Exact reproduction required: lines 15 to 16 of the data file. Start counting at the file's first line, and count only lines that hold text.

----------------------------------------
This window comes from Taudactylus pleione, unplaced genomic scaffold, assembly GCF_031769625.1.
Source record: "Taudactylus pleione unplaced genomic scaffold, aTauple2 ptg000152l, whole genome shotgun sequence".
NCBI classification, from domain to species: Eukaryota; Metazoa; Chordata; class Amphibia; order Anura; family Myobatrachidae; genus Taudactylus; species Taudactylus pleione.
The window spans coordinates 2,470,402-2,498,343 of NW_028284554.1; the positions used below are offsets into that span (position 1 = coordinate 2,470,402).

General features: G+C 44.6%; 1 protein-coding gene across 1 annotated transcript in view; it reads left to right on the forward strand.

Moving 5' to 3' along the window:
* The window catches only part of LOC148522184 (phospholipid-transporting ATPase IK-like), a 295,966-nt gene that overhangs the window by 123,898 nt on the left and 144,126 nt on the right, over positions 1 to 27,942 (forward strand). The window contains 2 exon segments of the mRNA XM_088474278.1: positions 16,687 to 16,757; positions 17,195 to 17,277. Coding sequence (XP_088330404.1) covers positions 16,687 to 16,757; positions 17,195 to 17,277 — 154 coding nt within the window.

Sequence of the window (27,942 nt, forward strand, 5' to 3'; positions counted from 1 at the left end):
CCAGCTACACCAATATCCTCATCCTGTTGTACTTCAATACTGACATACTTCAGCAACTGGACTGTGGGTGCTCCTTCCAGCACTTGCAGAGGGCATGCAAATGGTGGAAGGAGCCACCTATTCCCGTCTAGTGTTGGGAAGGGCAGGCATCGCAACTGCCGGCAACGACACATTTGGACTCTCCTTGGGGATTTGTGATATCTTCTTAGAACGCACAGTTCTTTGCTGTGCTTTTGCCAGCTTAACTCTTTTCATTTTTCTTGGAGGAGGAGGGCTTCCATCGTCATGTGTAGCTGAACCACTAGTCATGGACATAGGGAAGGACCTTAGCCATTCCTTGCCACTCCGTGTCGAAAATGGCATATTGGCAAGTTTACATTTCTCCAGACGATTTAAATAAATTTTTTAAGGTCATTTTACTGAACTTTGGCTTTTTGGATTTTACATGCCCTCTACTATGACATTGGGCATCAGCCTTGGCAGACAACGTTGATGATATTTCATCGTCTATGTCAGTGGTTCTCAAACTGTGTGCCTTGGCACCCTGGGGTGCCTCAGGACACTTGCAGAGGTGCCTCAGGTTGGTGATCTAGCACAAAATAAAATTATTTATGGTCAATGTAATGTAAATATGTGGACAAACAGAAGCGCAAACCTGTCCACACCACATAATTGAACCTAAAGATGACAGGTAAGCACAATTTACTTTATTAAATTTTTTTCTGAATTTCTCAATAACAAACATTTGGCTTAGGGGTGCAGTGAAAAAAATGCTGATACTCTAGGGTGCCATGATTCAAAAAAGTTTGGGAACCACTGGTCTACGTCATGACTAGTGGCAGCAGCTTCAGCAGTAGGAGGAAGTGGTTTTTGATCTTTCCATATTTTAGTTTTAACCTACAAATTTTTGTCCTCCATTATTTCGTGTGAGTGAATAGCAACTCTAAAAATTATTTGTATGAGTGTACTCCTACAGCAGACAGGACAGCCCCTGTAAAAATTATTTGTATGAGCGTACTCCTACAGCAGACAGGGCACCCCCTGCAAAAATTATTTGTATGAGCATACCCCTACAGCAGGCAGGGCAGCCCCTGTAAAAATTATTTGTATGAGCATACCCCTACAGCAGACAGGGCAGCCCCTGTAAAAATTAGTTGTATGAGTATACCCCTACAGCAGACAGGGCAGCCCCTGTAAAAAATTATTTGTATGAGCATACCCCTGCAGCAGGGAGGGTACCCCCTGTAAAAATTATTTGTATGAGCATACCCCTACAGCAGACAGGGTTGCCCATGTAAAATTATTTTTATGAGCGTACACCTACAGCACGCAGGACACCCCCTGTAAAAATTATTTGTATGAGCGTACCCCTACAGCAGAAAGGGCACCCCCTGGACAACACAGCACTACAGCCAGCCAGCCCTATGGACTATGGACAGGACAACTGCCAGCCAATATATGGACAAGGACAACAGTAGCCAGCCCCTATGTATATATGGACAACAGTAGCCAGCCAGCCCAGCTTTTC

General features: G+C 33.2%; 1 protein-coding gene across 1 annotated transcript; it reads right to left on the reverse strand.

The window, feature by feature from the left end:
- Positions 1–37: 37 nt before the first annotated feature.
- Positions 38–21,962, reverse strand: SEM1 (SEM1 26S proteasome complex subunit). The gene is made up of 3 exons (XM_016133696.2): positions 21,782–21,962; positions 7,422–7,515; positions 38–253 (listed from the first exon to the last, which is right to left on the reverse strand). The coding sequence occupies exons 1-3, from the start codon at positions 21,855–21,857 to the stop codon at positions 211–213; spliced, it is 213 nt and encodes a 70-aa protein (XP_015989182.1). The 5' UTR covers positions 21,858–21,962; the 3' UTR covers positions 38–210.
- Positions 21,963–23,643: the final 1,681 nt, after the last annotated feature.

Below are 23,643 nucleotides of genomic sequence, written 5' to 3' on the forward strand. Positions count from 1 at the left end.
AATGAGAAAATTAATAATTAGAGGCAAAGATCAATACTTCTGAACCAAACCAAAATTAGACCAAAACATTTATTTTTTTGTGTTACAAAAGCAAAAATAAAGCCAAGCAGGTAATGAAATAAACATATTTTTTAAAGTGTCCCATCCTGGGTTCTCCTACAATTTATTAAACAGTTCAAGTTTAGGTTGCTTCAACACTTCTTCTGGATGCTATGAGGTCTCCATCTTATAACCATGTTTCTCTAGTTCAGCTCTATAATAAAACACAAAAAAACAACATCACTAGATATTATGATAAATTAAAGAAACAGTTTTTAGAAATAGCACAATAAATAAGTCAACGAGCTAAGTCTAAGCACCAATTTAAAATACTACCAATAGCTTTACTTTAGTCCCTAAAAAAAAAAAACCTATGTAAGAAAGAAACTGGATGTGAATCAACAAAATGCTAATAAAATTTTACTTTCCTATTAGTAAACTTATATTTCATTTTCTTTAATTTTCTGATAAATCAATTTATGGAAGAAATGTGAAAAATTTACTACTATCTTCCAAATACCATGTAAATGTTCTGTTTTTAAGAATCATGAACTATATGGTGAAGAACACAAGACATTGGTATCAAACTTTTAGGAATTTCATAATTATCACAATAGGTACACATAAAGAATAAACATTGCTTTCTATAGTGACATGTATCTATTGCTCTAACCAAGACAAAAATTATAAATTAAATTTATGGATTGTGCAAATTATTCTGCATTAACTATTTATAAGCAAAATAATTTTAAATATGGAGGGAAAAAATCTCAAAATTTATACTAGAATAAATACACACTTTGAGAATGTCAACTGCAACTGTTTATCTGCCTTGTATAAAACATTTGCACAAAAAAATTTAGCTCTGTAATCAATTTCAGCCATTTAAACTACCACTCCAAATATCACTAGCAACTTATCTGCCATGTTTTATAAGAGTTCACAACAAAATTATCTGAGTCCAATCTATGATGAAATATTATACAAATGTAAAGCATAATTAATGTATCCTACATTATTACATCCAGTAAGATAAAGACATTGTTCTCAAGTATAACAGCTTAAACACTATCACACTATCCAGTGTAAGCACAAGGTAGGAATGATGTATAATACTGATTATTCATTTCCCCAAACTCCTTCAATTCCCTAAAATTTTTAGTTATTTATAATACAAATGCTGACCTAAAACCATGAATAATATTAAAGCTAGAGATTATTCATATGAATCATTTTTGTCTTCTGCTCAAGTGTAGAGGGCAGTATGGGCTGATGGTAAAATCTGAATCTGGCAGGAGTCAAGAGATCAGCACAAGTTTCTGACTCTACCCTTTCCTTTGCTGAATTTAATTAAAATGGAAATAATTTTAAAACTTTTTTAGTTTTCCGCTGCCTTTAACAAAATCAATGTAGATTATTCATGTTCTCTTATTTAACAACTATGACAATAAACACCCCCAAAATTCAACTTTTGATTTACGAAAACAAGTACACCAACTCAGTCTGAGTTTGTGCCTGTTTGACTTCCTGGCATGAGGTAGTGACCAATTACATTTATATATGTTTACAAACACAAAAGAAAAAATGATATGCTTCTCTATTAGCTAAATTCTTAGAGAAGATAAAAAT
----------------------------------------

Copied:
Below are 23,643 nucleotides of genomic sequence, written 5' to 3' on the forward strand. Positions count from 1 at the left end.
AATGAGAAAATTAATAATTAGAGGCAAAGATCAATACTTCTGAACCAAACCAAAATTAGACCAAAACATTTATTTTTTTGTGTTACAAAAGCAAAAATAAAGCCAAGCAGGTAATGAAATAAACATATTTTTTAAAGTGTCCCATCCTGGGTTCTCCTACAATTTATTAAACAGTTCAAGTTTAGGTTGCTTCAACACTTCTTCTGGATGCTATGAGGTCTCCATCTTATAACCATGTTTCTCTAGTTCAGCTCTATAATAAAACACAAAAAAACAACATCACTAGATATTATGATAAATTAAAGAAACAGTTTTTAGAAATAGCACAATAAATAAGTCAACGAGCTAAGTCTAAGCACCAATTTAAAATACTACCAATAGCTTTACTTTAGTCCCTAAAAAAAAAAAACCTATGTAAGAAAGAAACTGGATGTGAATCAACAAAATGCTAATAAAATTTTACTTTCCTATTAGTAAACTTATATTTCATTTTCTTTAATTTTCTGATAAATCAATTTATGGAAGAAATGTGAAAAATTTACTACTATCTTCCAAATACCATGTAAATGTTCTGTTTTTAAGAATCATGAACTATATGGTGAAGAACACAAGACATTGGTATCAAACTTTTAGGAATTTCATAATTATCACAATAGGTACACATAAAGAATAAACATTGCTTTCTATAGTGACATGTATCTATTGCTCTAACCAAGACAAAAATTATAAATTAAATTTATGGATTGTGCAAATTATTCTGCATTAACTATTTATAAGCAAAATAATTTTAAATATGGAGGGAAAAAATCTCAAAATTTATACTAGAATAAATACACACTTTGAGAATGTCAACTGCAACTGTTTATCTGCCTTGTATAAAACATTTGCACAAAAAAATTTAGCTCTGTAATCAATTTCAGCCATTTAAACTACCACTCCAAATATCACTAGCAACTTATCTGCCATGTTTTATAAGAGTTCACAACAAAATTATCTGAGTCCAATCTATGATGAAATATTATACAAATGTAAAGCATAATTAATGTATCCTACATTATTACATCCAGTAAGATAAAGACATTGTTCTCAAGTATAACAGCTTAAACACTATCACACTATCCAGTGTAAGCACAAGGTAGGAATGATGTATAATACTGATTATTCATTTCCCCAAACTCCTTCAATTCCCTAAAATTTTTAGTTATTTATAATACAAATGCTGACCTAAAACCATGAATAATATTAAAGCTAGAGATTATTCATATGAATCATTTTTGTCTTCTGCTCAAGTGTAGAGGGCAGTATGGGCTGATGGTAAAATCTGAATCTGGCAGGAGTCAAGAGATCAGCACAAGTTTCTGACTCTACCCTTTCCTTTGCTGAATTTAATTAAAATGGAAATAATTTTAAAACTTTTTTAGTTTTCCGCTGCCTTTAACAAAATCAATGTAGATTATTCATGTTCTCTTATTTAACAACTATGACAATAAACACCCCCAAAATTCAACTTTTGATTTACGAAAACAAGTACACCAACTCAGTCTGAGTTTGTGCCTGTTTGACTTCCTGGCATGAGGTAGTGACCAATTACATTTATATATGTTTACAAACACAAAAGAAAAAATGATATGCTTCTCTATTAGCTAAATTCTTAGAGAAGATAAAAAT